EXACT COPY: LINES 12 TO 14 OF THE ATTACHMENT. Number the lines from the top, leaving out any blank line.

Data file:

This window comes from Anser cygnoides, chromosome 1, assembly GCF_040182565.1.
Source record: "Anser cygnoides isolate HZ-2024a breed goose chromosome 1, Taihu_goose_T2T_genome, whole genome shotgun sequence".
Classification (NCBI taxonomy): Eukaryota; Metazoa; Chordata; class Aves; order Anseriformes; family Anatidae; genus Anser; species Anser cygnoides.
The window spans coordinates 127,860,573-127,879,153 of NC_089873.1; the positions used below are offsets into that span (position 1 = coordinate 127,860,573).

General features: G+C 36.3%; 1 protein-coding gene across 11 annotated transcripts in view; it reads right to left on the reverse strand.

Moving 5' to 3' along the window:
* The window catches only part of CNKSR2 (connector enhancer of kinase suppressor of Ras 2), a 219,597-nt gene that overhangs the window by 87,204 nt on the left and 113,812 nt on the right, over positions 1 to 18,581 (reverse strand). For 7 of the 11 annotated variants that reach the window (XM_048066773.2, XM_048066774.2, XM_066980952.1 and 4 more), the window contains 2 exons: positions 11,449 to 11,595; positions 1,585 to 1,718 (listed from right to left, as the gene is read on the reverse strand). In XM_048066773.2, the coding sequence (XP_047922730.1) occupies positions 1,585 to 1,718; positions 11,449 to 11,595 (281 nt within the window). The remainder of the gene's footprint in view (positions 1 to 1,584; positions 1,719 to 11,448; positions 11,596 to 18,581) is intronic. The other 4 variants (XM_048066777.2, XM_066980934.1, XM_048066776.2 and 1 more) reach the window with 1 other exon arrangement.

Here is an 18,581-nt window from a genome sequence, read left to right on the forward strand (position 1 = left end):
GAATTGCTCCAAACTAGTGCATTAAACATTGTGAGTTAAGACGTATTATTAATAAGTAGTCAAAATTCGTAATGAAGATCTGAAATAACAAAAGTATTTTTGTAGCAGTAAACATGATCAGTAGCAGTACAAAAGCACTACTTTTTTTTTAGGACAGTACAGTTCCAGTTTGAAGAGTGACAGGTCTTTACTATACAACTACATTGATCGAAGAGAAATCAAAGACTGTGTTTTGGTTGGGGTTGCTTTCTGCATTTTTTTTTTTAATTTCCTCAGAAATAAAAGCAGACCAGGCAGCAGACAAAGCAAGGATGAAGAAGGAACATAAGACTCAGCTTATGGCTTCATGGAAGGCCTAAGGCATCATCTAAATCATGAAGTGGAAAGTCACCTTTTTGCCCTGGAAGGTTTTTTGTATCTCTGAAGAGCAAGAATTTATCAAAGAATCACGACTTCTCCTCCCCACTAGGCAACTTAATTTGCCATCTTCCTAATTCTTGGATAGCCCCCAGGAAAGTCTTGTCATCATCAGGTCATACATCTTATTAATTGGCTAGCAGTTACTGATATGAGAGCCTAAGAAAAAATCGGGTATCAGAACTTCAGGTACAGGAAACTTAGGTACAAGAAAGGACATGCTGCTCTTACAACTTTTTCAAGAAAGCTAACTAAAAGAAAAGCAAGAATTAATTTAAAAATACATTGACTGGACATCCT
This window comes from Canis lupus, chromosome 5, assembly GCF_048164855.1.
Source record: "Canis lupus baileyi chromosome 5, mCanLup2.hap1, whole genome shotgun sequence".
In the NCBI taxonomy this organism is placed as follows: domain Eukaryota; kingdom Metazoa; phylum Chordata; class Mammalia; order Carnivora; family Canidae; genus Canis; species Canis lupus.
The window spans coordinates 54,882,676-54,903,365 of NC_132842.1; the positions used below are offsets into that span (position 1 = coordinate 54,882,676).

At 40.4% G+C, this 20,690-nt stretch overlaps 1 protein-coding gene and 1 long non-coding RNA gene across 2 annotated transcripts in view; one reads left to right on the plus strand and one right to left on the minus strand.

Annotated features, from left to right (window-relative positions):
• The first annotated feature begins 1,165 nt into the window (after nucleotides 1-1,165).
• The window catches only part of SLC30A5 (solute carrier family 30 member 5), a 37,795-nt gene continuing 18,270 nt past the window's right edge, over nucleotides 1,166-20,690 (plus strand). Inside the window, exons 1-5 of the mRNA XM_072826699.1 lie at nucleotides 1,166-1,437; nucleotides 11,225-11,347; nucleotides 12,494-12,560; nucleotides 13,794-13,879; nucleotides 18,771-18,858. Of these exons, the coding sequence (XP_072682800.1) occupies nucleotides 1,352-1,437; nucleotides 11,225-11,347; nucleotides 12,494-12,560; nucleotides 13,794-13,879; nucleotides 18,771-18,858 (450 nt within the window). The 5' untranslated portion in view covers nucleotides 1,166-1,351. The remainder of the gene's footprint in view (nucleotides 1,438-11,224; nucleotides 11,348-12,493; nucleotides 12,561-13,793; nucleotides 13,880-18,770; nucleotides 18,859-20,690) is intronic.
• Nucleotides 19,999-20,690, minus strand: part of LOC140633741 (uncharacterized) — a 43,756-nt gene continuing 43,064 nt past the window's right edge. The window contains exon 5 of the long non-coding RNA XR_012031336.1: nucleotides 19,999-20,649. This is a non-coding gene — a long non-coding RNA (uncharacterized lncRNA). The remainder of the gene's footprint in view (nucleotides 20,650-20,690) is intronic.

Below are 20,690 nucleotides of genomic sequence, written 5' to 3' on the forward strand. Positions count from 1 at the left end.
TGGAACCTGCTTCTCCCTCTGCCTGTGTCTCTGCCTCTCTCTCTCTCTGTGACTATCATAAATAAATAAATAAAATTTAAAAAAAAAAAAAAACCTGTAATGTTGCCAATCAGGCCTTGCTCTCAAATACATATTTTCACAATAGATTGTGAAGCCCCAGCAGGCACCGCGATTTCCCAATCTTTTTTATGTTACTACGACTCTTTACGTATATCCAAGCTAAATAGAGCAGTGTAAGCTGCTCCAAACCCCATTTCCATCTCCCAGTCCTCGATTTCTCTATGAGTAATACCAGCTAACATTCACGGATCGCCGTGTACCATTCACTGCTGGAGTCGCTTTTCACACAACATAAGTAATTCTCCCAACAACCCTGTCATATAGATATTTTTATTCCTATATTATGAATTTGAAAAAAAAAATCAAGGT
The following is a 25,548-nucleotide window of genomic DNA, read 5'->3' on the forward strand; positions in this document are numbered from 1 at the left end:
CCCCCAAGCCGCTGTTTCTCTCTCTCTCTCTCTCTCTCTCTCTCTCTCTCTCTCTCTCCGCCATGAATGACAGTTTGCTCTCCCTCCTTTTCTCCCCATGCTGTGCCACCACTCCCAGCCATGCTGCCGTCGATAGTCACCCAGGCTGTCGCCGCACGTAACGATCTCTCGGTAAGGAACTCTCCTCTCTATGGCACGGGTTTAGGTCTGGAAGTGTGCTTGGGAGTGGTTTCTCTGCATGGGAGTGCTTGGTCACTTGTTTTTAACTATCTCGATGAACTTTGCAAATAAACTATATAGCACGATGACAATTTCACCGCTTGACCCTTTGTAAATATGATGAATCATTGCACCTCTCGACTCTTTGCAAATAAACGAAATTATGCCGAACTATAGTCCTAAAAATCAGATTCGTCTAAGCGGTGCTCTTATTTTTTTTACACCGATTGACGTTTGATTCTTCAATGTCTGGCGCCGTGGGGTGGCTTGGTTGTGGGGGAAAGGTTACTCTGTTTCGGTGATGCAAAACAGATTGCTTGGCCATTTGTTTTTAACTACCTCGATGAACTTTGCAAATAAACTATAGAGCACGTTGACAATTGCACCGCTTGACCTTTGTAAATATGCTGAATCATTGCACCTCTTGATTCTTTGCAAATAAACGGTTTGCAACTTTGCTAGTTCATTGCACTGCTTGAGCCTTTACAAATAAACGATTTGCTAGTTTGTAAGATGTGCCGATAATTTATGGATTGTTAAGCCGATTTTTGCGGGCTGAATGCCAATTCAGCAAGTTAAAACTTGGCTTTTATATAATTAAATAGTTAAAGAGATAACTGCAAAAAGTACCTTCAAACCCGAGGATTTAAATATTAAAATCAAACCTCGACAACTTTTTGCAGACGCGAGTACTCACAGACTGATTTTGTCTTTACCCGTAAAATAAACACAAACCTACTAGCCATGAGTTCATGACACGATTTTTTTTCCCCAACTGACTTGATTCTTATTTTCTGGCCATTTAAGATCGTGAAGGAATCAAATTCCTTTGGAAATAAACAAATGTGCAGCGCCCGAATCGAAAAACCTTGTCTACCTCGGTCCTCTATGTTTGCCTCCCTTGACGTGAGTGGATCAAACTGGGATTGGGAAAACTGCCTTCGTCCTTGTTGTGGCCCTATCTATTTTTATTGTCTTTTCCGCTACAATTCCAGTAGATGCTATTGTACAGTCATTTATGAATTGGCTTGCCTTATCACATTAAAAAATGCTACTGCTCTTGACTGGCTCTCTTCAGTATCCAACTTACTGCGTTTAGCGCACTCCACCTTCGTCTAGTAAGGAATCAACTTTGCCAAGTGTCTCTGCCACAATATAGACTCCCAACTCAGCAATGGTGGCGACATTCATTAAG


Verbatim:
In the NCBI taxonomy this organism is placed as follows: domain Eukaryota; kingdom Metazoa; phylum Chordata; class Mammalia; order Carnivora; family Canidae; genus Canis; species Canis lupus.
The window spans coordinates 54,882,676-54,903,365 of NC_132842.1; the positions used below are offsets into that span (position 1 = coordinate 54,882,676).

At 40.4% G+C, this 20,690-nt stretch overlaps 1 protein-coding gene and 1 long non-coding RNA gene across 2 annotated transcripts in view; one reads left to right on the plus strand and one right to left on the minus strand.